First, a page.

Thursday, January 20, 2011

Give Place that a Seed May Be Planted

I've been reading 3 Nephi lately, one of my favorite books in all scripture. I wept yesterday as I read 3 Nephi 9. In it Christ reveals himself to a world lying in darkness, a world ravaged by sin. It's a foreshadowing of the Second Coming, really. And my mind was naturally drawn to the condition of the world we live in, a world desperately in need of that light of pure Love.

A few verses in chapter 10 particularly caught my attention today: verse 12, where it says that the "more righteous" part of the people were spared from the upheavals of the earth, those who had "received the prophets and stoned them not," and "had not shed the blood of the saints"; and verse 18, where it says that those "who were spared" had "great favors shown unto them," had "great blessings poured on their heads," and "Christ truly manifested himself unto them."

I was particularly struck by the moderation of the language. The people described here were far from perfect. The text describes them merely as "the more righteous part" of the people. The text does not say that they were perfectly obedient to the prophets, but they did "receive" the prophets, they did not "stone" them. The text does not describe these people as saints themselves, but they "had not shed the blood of the saints."

And yet it was these imperfect people who received "great favors," "great blessings poured on their heads." These imperfect people received the ultimate gift: the presence of the living, resurrected Christ. They saw him with their eyes, they touched him, they had his hands laid upon them and were healed by him.

This brought to my mind another passage of scripture in the Book of Mormon: Alma 32:28, where Alma, describing the process by which faith grows, said that all we need to do in order to exercise even a particle of faith is simply to "give place that a seed may be planted" in our hearts, and "do not cast it out".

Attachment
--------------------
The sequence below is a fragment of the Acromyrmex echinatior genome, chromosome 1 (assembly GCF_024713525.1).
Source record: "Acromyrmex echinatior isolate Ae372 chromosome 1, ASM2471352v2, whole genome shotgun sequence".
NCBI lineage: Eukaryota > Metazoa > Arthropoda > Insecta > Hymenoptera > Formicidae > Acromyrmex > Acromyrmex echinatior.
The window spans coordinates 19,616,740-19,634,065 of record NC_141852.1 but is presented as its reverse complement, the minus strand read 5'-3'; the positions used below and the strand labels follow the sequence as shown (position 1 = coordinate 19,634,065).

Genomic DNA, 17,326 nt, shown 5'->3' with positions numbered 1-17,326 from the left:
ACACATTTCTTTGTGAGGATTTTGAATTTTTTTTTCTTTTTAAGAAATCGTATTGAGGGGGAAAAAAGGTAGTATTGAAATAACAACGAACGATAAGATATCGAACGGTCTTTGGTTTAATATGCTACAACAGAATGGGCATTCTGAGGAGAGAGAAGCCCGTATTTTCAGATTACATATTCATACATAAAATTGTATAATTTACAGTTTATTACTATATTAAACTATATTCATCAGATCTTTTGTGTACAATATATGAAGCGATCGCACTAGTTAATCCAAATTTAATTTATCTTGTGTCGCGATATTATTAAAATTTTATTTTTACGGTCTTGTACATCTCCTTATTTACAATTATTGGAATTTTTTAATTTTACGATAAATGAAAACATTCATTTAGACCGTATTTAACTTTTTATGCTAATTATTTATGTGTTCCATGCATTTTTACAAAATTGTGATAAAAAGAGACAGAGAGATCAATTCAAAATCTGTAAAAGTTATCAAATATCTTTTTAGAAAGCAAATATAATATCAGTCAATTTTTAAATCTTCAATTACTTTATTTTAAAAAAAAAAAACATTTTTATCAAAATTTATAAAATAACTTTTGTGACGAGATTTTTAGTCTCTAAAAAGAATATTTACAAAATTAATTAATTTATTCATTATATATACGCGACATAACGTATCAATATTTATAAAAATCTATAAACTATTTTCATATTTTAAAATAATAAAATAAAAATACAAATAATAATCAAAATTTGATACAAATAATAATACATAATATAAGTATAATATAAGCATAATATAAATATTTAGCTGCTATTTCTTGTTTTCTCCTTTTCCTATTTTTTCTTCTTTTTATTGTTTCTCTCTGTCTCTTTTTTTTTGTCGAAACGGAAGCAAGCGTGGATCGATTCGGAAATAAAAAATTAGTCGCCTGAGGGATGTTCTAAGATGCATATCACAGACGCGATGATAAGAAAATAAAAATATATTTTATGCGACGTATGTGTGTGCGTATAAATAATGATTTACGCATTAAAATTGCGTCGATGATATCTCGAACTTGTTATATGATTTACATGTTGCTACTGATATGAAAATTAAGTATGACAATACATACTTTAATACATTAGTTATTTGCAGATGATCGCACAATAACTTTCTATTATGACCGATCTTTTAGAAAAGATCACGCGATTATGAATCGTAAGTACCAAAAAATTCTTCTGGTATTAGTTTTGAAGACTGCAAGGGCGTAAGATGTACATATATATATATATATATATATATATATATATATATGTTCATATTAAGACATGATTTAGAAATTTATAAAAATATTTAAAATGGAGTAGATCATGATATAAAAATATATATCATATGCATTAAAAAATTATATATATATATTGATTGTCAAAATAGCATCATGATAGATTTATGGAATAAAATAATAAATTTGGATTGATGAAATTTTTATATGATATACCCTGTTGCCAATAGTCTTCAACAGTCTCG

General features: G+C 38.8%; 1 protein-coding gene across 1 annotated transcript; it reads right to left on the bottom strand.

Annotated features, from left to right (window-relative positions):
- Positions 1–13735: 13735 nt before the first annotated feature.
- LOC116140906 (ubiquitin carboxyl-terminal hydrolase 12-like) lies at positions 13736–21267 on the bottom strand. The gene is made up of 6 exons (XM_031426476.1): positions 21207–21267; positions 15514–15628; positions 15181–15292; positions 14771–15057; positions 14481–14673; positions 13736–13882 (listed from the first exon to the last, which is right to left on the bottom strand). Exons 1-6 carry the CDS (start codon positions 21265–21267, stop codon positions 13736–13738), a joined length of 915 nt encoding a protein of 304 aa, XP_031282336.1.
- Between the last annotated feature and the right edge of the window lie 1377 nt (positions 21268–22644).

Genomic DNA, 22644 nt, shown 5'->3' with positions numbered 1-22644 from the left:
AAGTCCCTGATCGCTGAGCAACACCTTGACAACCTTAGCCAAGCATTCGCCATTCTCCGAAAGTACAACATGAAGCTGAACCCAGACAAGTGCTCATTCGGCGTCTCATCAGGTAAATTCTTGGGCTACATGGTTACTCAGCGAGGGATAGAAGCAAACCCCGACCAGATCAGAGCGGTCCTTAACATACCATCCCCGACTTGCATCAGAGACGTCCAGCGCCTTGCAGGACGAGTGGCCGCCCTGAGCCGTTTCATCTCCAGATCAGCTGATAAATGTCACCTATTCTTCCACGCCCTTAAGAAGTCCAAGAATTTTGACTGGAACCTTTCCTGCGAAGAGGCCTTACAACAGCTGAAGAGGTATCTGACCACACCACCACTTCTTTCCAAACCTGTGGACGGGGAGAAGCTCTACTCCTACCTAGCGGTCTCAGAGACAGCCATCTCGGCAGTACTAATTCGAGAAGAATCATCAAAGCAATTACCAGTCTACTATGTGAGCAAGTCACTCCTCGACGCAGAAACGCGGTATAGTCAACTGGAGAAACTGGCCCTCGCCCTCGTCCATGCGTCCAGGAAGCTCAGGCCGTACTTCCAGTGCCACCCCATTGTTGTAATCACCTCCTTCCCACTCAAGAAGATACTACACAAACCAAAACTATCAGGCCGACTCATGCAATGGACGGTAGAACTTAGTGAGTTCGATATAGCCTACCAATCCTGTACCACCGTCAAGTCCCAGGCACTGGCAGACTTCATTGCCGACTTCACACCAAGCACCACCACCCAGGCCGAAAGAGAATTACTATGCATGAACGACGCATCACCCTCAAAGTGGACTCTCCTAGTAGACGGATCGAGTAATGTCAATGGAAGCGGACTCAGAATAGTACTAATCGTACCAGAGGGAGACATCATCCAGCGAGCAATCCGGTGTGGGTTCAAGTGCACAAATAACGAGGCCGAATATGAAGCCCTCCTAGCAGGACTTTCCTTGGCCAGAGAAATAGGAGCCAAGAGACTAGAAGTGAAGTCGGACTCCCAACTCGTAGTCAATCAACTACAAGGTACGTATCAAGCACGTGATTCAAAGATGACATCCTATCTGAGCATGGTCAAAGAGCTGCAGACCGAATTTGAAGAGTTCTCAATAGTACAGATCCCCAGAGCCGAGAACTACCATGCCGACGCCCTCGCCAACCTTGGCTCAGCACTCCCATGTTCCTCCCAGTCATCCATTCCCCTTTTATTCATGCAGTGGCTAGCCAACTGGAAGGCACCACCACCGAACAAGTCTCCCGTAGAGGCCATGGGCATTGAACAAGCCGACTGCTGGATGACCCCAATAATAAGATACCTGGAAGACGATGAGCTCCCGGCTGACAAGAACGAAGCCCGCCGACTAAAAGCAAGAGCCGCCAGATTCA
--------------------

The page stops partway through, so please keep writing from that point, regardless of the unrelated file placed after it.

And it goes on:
These words in 3 Nephi show us the great pattern of faith. We do not have to be perfect. In fact, it is impossible that we will be perfect. What we can do, what each and every one of us has the power to do, is to receive without judgment, without condemnation. We can give place in our hearts and not cast out what we don't understand.

The rest is the work of God within us. God is the source of true faith. Faith is a gift of the Spirit that we can make ourselves worthy for simply by opening ourselves up, by being willing to receive it.

And if the imperfect people described in 3 Nephi were able to make enough place in their hearts to receive the living, loving, healing, resplendent, radiant Christ, why could not we?


Anonymous said...

What a beautiful and inspired post this is. I can't tell you how much this resonated with me, or how timely I found it to be. I was just reminded the other night that the chief selecting and saving criteria for those who were spared to meet the Lord in the land Bountiful was a willingness to receive the prophets. Not perfection. I have always felt that to be deeply significant. Maybe the most important message of our times. Thank you for sharing these thoughts in your uniquely powerful and graceful way. I am grateful for your light and for your goodness.

mandi said...

I love the imagery of opening. I so often close myself off to lick my wounds, to "deal" with the troubles that come at me- but it is only through opening that the healing and light comes.
For some reason it makes me think of the ocean. :)